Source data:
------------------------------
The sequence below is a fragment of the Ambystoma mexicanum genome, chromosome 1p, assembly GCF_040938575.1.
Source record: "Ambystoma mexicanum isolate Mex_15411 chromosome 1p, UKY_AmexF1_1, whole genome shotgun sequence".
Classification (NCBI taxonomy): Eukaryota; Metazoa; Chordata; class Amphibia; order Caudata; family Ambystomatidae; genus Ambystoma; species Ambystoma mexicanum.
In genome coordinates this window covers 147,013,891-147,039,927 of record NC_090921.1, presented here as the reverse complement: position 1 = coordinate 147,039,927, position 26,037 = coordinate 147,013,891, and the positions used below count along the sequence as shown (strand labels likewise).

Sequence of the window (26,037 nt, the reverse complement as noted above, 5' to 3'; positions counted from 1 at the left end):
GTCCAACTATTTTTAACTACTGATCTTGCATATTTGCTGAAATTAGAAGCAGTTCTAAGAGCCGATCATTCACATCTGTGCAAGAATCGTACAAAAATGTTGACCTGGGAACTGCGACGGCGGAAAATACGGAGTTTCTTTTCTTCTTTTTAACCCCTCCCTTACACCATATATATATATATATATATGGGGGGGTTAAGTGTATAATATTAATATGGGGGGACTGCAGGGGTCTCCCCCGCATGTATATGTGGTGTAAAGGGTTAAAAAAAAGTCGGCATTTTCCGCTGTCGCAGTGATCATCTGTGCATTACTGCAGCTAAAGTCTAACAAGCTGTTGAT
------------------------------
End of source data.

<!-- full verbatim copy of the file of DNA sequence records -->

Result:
The sequence below is a fragment of the Ambystoma mexicanum genome, chromosome 1p, assembly GCF_040938575.1.
Source record: "Ambystoma mexicanum isolate Mex_15411 chromosome 1p, UKY_AmexF1_1, whole genome shotgun sequence".
Classification (NCBI taxonomy): Eukaryota; Metazoa; Chordata; class Amphibia; order Caudata; family Ambystomatidae; genus Ambystoma; species Ambystoma mexicanum.
In genome coordinates this window covers 147,013,891-147,039,927 of record NC_090921.1, presented here as the reverse complement: position 1 = coordinate 147,039,927, position 26,037 = coordinate 147,013,891, and the positions used below count along the sequence as shown (strand labels likewise).

Sequence of the window (26,037 nt, the reverse complement as noted above, 5' to 3'; positions counted from 1 at the left end):
GTCCAACTATTTTTAACTACTGATCTTGCATATTTGCTGAAATTAGAAGCAGTTCTAAGAGCCGATCATTCACATCTGTGCAAGAATCGTACAAAAATGTTGACCTGGGAACTGCGACGGCGGAAAATACGGAGTTTCTTTTCTTCTTTTTAACCCCTCCCTTACACCATATATATATATATATATATGGGGGGGTTAAGTGTATAATATTAATATGGGGGGACTGCAGGGGTCTCCCCCGCATGTATATGTGGTGTAAAGGGTTAAAAAAAAGTCGGCATTTTCCGCTGTCGCAGTGATCATCTGTGCATTACTGCAGCTAAAGTCTAACAAGCTGTTGAT